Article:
7 Companies Amazon is Rendering Obsolete

Amazon is a giant. Nobody will deny this, but many people fail to recognize just how big they have become in recent years with their under the radar acquisitions and exponentially expanding line of products and services. The more Amazon grows, the more big companies struggle to maintain their market share.

Here are 11 once-prominent companies that Amazon is in the process of eliminating.

1. Macy’s

Amazon is well past the days where they just sold books online. They now sell an incredibly wide range of products that primarily features clothing, household items, accessories, and also furniture. These product categories happen to be the four primary departments that helped make Macy’s the world’s largest department store. Nowadays you can buy just about anything you could get at Macy’s on Amazon’s website for cheaper.

The convenience of online shopping has been the real tipping point for Amazon’s impact on Macy’s because customers don’t have to waste hours finding parking, walking around a store, and waiting in checkout lines. Macy’s does, in fact, have an online store, but their system is not as efficient or effective with search accessibility and shipping as Amazon’s. Amazon’s highly popular prime service has created a horde of loyal customers who love the fast shipping and diverse product options. Macy’s has seen their sales numbers drop for years now and is showing no signs of a turnaround. Macy’s (M) is currently trading at around $14 per share down from over $60 back in 2014.

2. UPS/FedEx

In the early days of Amazon’s rise, FedEx and UPS were two of the primary beneficiaries of their success. They had millions of new orders to help them ship out to customers, creating huge new streams of revenue. However, in recent years, Jeff Bezos wisely determined he could save his company money by getting into business shipping himself. The company ordered 20,000 vans in 2018 and Amazon Air now has over 50 planes flying out of major U.S. regional hubs.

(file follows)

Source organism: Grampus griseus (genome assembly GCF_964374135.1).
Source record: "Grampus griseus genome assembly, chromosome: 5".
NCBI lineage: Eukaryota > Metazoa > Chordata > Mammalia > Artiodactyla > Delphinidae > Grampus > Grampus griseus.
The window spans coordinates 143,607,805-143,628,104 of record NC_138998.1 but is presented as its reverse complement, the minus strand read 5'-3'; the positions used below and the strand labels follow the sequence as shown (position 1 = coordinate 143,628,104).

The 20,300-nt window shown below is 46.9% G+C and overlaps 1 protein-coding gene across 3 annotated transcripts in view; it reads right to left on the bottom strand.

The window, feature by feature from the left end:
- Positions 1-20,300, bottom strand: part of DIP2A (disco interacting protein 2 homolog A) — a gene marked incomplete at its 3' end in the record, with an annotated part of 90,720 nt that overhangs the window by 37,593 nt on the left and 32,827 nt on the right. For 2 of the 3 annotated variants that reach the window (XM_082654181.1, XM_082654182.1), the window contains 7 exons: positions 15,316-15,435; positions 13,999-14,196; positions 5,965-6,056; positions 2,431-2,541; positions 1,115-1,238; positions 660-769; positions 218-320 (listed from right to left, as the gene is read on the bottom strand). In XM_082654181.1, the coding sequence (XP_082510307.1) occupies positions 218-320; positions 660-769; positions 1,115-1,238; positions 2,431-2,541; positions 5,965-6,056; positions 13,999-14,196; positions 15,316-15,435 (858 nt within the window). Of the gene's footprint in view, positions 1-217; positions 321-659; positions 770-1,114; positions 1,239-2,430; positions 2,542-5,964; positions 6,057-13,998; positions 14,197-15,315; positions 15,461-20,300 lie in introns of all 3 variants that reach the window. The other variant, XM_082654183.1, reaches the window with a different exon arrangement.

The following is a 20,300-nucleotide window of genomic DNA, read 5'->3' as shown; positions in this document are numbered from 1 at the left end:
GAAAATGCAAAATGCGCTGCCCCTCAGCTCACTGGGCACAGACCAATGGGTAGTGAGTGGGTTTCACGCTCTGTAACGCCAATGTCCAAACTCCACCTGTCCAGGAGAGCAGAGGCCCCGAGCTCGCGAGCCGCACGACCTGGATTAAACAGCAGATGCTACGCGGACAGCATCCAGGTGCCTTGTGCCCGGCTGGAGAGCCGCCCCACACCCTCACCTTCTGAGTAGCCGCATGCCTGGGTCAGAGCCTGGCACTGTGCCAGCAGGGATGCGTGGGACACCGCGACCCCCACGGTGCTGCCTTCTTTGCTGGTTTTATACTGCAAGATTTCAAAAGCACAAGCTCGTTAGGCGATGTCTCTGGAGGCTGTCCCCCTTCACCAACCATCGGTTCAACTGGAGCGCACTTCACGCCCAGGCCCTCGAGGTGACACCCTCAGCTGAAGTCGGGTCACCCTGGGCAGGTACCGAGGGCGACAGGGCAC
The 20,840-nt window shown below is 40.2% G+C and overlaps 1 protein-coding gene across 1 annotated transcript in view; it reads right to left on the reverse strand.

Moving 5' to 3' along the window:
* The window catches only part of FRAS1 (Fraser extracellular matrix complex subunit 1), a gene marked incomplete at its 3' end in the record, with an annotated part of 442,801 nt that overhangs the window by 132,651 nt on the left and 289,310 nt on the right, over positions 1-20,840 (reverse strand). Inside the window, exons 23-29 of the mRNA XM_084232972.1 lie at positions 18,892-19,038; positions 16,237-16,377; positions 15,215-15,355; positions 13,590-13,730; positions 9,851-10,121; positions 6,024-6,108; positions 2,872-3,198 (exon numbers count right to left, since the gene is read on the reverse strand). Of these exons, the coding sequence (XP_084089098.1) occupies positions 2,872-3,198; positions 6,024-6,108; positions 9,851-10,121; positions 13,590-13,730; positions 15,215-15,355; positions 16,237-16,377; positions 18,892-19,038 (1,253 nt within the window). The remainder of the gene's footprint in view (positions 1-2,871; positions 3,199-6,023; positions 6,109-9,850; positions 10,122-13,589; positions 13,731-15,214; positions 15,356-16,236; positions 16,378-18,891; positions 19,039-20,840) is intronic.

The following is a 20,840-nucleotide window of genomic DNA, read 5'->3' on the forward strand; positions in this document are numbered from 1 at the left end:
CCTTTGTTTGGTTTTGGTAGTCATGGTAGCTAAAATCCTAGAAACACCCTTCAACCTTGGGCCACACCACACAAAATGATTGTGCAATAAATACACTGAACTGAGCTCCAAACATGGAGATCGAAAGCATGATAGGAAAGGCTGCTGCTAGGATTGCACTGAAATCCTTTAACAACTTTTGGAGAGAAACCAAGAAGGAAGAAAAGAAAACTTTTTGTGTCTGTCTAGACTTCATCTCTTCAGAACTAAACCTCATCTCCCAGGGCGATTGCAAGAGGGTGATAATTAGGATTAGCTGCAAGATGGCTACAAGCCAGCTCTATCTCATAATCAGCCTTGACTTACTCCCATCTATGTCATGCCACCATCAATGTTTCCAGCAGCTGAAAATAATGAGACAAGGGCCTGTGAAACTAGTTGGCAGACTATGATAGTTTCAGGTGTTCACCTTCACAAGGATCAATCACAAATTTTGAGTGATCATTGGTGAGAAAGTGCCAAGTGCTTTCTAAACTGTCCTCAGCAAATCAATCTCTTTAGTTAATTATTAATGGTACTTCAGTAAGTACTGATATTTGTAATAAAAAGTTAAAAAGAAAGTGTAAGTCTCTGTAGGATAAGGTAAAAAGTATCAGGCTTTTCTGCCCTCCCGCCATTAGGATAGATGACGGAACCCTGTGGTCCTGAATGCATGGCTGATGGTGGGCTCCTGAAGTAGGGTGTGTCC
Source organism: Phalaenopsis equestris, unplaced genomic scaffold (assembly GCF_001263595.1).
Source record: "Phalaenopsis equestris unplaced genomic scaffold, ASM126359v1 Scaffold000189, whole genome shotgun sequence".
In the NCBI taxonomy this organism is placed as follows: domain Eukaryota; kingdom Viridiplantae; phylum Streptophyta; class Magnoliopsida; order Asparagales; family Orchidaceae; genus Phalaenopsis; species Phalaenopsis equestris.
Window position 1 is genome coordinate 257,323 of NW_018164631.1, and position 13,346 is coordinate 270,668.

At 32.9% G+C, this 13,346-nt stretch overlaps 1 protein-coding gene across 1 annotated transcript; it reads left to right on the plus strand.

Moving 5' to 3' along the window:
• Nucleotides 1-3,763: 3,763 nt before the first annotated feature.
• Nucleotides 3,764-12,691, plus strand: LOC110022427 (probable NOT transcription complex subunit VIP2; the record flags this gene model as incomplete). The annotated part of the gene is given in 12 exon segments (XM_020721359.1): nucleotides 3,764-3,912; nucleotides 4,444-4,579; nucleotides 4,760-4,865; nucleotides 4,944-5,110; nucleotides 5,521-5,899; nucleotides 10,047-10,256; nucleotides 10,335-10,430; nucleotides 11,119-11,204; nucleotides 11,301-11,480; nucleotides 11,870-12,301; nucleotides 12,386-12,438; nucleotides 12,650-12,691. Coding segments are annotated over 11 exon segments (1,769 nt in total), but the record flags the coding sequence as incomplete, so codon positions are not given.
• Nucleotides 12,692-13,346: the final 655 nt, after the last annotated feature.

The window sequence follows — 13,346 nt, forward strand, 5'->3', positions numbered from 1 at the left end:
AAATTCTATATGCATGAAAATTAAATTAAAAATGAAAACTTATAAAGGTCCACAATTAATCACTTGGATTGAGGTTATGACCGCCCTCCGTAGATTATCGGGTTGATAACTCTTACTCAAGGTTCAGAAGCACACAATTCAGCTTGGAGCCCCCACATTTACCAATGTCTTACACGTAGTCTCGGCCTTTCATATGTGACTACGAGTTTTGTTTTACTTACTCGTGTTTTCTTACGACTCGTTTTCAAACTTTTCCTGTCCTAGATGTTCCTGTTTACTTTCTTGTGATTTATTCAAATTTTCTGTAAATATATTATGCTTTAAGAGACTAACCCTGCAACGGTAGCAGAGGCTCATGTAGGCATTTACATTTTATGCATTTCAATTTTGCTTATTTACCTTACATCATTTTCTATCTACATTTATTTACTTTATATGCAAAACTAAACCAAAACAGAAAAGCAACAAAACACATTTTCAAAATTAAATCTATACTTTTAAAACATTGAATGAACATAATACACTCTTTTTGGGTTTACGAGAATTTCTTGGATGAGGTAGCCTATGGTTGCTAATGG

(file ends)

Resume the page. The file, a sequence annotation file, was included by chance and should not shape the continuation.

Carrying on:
As of this year, Amazon now delivers about 26% of its own orders directly to their customers. Morgan Stanley estimates that Amazon saves $2 to $4 per package when it uses its own fleet, which ends up equating to about $2 billion in annual savings. They are expanding their supply chain to include all legs of product delivery and are becoming premier players in the shipping industry. FedEx and UPS have both seen sharp declines in their share price since early 2018 when Amazon started to really ramp up their shipping business.

3. Walgreens

It was only a matter of time before Amazon entered the pharmaceutical industry, and now they are here to stay. In mid-2018, Amazon acquired PillPack, an online pharmaceutical company and has seen great success as customers are enjoying the convenience of online prescriptions with a brand in which they trust. Walgreen’s stock price is down 24% over the past year.

Amazon’s acquisition of Whole Foods and plans of physical storefronts also serve as a major threat to Walgreen’s and their spot as the nation’s top pharmacy chain. Walgreen’s has been fighting back after a recent deal with Microsoft in order to gain an edge in the cloud support business, but it is appearing inevitable that Amazon will continue to eat into their market share as they expand their full-service online pharmacy business.

4. Staples

Staples is another prominent retailer that has been hurt by the rise of Amazon. Staples specializes in office supplies, back to school items, and other products that are now essentially all available for cheaper prices on Amazon. Once again, customers are showing a preference for the convenience of ordering online. Staples appeared to hold off Amazon for a little bit with their wider selection of larger pieces of office furniture and more specialized items, but Amazon has continued to expand their capabilities and now you can easily purchase furniture items from their website with free shipping.